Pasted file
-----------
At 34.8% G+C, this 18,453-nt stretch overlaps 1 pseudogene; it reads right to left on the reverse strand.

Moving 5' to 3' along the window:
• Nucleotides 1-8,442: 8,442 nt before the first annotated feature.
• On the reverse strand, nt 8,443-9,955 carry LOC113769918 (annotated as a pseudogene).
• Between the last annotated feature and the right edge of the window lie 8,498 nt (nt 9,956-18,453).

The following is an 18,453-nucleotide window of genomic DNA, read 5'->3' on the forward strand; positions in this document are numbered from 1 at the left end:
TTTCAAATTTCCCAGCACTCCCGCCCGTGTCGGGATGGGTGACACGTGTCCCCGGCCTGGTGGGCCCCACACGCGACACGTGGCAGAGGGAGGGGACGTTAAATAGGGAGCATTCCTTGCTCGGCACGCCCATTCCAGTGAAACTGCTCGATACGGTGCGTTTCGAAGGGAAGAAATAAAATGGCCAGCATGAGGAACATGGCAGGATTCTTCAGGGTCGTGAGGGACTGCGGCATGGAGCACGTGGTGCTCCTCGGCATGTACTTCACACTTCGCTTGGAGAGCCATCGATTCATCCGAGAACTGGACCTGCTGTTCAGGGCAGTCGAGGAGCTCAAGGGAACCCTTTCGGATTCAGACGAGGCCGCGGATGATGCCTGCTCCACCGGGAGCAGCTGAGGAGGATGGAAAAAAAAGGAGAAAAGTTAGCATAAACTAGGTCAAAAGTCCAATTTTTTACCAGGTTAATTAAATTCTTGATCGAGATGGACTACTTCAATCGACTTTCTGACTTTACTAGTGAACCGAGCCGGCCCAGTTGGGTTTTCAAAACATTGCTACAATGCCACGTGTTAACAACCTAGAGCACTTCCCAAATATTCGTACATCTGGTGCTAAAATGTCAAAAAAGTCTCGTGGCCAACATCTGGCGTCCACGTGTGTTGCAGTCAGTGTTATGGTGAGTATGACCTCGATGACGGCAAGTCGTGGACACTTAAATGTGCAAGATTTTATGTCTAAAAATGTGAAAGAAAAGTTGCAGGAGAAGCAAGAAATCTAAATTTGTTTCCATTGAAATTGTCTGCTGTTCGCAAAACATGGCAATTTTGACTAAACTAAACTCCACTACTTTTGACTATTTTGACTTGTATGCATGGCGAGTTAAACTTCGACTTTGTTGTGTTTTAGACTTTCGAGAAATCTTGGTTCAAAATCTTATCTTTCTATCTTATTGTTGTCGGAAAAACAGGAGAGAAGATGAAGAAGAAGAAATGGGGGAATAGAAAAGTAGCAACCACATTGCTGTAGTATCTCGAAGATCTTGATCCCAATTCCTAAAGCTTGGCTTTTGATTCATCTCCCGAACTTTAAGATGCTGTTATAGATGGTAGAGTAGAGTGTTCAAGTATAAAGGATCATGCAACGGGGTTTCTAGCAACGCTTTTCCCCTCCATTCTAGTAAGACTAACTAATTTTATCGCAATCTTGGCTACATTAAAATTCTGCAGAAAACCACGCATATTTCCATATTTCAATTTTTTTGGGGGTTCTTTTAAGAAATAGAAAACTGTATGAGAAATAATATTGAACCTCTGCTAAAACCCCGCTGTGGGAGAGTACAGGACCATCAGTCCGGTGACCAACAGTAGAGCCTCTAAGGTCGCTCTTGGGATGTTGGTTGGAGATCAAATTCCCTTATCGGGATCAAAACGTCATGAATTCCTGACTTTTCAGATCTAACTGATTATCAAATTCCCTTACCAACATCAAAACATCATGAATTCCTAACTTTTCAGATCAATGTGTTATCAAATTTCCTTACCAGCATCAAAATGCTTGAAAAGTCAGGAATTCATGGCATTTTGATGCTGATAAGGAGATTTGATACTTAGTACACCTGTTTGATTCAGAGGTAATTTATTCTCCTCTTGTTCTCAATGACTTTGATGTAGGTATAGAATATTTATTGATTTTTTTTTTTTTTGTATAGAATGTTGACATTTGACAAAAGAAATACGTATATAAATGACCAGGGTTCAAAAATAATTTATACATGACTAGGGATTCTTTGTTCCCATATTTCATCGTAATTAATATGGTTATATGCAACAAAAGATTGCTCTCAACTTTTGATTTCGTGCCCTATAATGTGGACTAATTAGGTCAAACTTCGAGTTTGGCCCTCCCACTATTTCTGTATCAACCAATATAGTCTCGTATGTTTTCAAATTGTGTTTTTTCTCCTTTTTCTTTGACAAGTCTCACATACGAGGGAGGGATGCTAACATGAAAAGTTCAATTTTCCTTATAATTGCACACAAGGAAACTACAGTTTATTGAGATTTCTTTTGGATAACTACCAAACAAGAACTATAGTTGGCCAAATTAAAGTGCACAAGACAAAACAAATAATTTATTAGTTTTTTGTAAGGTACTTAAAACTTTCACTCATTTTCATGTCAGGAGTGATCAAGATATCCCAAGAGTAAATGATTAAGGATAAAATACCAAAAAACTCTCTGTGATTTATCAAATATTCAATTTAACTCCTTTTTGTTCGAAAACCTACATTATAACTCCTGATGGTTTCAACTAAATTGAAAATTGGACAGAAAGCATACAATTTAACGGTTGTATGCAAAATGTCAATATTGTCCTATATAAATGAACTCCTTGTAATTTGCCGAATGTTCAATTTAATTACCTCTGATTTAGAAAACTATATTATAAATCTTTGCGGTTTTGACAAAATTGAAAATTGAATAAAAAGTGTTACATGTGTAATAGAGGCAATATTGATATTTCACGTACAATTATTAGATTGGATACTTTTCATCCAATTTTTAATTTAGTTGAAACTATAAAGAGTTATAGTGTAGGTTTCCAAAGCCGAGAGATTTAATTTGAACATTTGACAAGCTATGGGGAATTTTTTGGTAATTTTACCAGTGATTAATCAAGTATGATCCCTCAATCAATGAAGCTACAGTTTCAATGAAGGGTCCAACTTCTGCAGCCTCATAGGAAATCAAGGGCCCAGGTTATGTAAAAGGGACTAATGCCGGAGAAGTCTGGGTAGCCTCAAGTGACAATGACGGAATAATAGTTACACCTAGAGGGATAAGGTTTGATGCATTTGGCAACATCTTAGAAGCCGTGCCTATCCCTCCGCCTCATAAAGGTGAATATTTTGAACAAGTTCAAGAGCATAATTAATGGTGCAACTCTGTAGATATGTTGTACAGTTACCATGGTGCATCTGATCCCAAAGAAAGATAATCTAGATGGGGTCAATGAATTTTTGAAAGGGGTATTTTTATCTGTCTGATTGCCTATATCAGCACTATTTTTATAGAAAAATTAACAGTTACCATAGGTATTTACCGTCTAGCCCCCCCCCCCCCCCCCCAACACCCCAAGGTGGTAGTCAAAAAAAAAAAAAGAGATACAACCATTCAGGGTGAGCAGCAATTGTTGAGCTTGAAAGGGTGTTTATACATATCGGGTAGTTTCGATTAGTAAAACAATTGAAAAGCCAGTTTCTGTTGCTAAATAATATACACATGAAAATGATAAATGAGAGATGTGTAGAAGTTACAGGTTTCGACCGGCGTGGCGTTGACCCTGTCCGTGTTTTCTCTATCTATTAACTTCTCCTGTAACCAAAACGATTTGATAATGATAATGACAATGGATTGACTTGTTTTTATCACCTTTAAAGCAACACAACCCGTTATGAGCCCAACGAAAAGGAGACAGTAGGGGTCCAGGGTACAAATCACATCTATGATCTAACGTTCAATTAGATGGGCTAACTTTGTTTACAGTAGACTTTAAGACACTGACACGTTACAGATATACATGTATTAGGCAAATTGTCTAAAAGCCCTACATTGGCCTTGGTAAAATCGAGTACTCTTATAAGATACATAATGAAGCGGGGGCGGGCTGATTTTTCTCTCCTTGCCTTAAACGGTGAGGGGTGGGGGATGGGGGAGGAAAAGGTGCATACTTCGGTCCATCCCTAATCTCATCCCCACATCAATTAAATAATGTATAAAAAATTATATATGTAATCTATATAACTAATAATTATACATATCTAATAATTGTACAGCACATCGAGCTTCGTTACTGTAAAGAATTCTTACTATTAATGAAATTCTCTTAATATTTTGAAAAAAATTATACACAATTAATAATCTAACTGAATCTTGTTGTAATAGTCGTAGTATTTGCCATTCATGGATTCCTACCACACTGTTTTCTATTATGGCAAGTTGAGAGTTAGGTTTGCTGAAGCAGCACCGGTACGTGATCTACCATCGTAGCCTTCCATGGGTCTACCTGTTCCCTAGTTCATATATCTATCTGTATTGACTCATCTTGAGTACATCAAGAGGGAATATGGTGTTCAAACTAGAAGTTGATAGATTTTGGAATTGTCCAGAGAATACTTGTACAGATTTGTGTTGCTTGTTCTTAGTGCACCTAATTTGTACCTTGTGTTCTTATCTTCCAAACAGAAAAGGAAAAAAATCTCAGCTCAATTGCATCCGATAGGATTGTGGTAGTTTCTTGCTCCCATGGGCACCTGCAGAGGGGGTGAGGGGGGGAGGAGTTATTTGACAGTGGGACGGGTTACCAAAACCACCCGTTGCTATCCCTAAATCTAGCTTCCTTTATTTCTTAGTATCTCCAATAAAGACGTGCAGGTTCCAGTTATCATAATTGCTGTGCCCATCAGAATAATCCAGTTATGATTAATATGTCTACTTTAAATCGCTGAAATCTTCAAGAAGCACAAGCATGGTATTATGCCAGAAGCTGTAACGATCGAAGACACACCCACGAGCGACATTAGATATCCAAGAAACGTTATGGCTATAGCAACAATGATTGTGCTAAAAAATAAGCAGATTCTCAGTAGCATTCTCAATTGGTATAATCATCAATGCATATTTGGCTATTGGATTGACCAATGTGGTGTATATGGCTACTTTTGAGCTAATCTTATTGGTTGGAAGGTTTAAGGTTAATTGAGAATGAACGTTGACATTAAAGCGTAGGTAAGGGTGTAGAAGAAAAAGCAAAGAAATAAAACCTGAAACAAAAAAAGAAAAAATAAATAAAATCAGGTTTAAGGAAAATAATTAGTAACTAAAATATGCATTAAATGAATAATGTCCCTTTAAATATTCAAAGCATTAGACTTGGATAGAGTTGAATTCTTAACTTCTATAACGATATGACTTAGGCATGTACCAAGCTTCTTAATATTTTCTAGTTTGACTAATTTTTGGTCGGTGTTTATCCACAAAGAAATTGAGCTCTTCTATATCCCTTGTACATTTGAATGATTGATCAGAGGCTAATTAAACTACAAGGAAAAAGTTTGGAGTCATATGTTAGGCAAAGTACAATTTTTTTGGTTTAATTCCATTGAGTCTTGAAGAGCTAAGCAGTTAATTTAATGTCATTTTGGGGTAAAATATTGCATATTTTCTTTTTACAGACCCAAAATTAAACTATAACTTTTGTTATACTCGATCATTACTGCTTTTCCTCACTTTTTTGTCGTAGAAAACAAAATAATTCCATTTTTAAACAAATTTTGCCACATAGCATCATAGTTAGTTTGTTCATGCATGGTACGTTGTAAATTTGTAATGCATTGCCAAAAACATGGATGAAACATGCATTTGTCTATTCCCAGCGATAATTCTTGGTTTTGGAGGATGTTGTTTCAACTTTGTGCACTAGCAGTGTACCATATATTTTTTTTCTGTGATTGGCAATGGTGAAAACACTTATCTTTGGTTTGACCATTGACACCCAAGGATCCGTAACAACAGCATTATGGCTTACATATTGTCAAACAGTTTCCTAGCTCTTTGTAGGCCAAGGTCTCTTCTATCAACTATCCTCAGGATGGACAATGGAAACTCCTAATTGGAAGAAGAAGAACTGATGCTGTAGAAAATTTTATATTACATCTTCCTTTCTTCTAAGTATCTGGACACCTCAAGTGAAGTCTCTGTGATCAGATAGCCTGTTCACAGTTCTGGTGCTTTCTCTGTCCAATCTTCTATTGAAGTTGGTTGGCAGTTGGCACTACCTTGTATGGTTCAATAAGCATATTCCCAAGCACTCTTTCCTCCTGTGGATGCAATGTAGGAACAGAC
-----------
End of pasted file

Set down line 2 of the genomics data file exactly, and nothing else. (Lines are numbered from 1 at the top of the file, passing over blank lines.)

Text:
Moving 5' to 3' along the window: